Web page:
Published on October 7th, 20130
In it Together: The Inside Story of the Coalition Government by Matthew D’Ancona
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Blurb: Matthew d’Ancona’s In It Together is the revelatory inside story of Britain’s coalition government. Andrew Rawnsley told the inside story of new labour in Servants of the People and The End of the Party and now renowned political journalist Matt d’Ancona cuts right to the heart of the Lib Dem/Tory struggle in In It Together.
With exclusive, unprecedented access to all the major senior figures, from David Cameron, George Osborne, Boris Johnson and Nick Clegg, he will tell the truth behind key relationships, the U-turns, the shifts in policies, the dramatic fights and arguments and the warring within the party.
A breathtaking book that takes you into the heart of government, it reveals the truth behind the corridors of Whitehall and Number 10.
Matthew d’Ancona is the award-winning political columnist for The Sunday Telegraph, a position he has held since 1996. He was Deputy Editor of that paper before becoming editor of The Spectator in 2006. During his editorship, the magazine enjoyed record circulation and he was named Editor of the Year (Current Affairs) in the 2007 BSME awards.
Read an extract from the book | Telegraph
John Rentoul, The Independent
“D’Ancona has the great gift of turning the muddle of daily news into a story that flows naturally … Occasionally, d’Ancona’s judgement seems faulty … In all, though, a magnificent – if interim – book. It captures the way this government has worked in all its nuances. And it never quite dispels the feeling that Cameron and Osborne are like clever student politicians.”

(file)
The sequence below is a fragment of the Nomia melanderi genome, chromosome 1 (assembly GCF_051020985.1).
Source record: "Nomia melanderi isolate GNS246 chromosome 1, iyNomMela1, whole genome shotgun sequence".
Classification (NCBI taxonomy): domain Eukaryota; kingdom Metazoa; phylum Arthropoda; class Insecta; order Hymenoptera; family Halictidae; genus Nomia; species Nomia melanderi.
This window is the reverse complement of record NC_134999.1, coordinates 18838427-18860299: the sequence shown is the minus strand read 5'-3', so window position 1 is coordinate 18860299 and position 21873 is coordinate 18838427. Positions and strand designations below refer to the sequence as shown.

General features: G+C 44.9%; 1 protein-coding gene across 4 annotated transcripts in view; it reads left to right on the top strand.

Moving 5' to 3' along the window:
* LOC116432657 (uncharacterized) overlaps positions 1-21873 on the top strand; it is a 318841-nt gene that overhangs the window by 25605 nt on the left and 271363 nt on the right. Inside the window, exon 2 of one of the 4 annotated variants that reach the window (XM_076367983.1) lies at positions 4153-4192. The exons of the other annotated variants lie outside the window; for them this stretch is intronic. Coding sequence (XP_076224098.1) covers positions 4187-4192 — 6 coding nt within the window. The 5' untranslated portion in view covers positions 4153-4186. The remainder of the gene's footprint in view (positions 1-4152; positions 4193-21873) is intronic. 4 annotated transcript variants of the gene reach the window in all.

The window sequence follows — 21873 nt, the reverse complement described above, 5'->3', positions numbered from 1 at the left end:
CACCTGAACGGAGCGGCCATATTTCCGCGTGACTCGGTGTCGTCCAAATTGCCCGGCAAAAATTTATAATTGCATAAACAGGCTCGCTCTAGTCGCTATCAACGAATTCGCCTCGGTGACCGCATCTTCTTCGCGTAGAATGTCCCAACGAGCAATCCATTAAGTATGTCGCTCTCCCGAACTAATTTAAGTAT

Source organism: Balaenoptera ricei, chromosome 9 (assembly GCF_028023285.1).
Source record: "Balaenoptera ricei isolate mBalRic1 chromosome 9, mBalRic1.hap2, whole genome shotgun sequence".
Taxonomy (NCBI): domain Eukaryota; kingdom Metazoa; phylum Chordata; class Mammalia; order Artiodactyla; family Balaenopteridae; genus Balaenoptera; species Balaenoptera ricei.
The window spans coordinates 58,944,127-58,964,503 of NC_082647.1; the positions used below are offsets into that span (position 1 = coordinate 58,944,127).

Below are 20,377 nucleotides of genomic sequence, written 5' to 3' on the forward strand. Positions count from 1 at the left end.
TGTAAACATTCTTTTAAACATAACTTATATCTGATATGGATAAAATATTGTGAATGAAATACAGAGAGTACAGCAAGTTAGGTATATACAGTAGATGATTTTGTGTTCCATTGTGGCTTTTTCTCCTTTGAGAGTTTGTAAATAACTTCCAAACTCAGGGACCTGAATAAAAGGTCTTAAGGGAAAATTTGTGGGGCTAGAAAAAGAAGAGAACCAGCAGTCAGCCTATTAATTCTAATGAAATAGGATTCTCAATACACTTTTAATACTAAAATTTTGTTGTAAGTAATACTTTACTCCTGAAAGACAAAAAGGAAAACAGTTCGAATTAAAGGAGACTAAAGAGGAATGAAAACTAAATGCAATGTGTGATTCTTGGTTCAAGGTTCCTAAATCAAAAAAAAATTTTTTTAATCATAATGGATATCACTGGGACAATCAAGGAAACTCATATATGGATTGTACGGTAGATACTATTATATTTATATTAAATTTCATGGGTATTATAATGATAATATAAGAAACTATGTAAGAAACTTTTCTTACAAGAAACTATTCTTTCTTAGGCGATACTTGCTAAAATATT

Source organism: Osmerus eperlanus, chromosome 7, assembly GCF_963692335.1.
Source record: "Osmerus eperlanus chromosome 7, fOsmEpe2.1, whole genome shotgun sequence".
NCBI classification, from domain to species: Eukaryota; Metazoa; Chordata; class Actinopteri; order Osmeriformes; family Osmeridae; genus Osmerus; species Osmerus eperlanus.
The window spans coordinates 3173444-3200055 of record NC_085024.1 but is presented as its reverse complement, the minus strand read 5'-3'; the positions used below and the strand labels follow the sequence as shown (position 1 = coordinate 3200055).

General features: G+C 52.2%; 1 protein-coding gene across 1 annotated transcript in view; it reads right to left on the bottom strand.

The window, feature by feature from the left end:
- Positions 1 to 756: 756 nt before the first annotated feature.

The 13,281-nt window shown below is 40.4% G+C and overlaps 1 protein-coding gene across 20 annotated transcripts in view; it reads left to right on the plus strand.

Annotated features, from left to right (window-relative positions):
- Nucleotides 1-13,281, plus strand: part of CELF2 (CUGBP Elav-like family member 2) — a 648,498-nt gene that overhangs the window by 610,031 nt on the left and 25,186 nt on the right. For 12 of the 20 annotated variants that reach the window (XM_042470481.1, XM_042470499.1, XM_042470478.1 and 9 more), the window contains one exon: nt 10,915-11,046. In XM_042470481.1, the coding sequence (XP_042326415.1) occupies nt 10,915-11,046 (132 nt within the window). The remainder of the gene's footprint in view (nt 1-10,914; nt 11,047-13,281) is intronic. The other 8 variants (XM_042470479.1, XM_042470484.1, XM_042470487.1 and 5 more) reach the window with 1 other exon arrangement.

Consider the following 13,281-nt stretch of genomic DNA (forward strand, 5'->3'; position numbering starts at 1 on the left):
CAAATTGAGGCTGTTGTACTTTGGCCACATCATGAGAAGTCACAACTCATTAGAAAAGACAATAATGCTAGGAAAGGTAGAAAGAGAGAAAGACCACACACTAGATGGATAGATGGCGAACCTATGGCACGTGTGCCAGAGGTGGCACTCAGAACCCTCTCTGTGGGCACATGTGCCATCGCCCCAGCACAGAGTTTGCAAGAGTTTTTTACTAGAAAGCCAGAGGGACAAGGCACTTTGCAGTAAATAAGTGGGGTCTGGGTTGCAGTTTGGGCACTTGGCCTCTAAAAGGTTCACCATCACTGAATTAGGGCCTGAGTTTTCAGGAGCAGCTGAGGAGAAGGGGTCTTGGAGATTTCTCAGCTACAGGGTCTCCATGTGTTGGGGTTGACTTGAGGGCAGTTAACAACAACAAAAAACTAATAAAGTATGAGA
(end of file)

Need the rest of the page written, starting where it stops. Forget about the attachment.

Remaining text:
Chris Mullin, The Times
“D’Ancona, one of the most intelligent and perceptive centre-right commentators, brilliantly charts the long years in which the two parties have clung together through thick and thin — the rows, the rifts, the crises. But this is not a Punch and Judy show. He is good on the politics as well as the personalities … Though for the most part d’Ancona is well-informed and objective, there are omissions. It would have been good to see an analysis of the cynical process by which Tory strategists, by the constant repetition of two phrases (“Gordon Brown’s debt” and “the mess that Labour left us”), set about convincing a fair section of the public that the crisis of 2008 had little to do with the bankers or the collapse of the US mortgage market and was instead all the fault of the last Government.”
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Janan Ganesh, Financial Times
“[He] tries too hard to play up the psychodrama and intrigue of coalition relations … The book teems with brief, tetchy exchanges – between Cameron and Johnson, Clegg and Osborne, an adviser here and a civil servant there – that don’t quite merit the sense of high drama that d’Ancona conjures. The most interesting thing about this government is its work: the spending cuts, the simultaneous reforms of all the public services, the restless interventionism abroad. The personalities, by contrast, are middle-of-the-road … Whatever the omissions, though, d’Ancona has taken the inchoate subject of the coalition and kneaded it into shape … his ultimate strength is his authorial skill.”
Gaby Hinsliff, The Guardian
“If the anecdotes in this book add up to anything bigger, it is less the inside story of the coalition – the Lib Dems appear mainly as bit players bumbling through someone else’s drama – than a snapshot of one turbulent moment in Conservative history. And the dominant figure isn’t David Cameron but George Osborne, portrayed here as the political and economic heart of this administration … The book skips oddly lightly over episodes that were not Osborne’s finest hour”
Peter Oborne, The Spectator
“D’Ancona, a fellow of All Souls, has one of the finest minds in journalism. If he had concentrated on policies he could have produced a book of real importance. He could have spent time in the social security offices where the coalition’s radical plans for welfare reform will succeed or fail. He could have gone to the schools where Gove’s education reforms are being put into practice. He could have explained the intellectual basis of Osborne’s economic policies (nobody else has tried this yet, and it is high time someone did); and in doing all this, he could have placed the coalition in the political and moral history of our time. Instead, he has focused on personalities — rather insipid ones at that — and as a result In It Together is a tremendous disappointment.”
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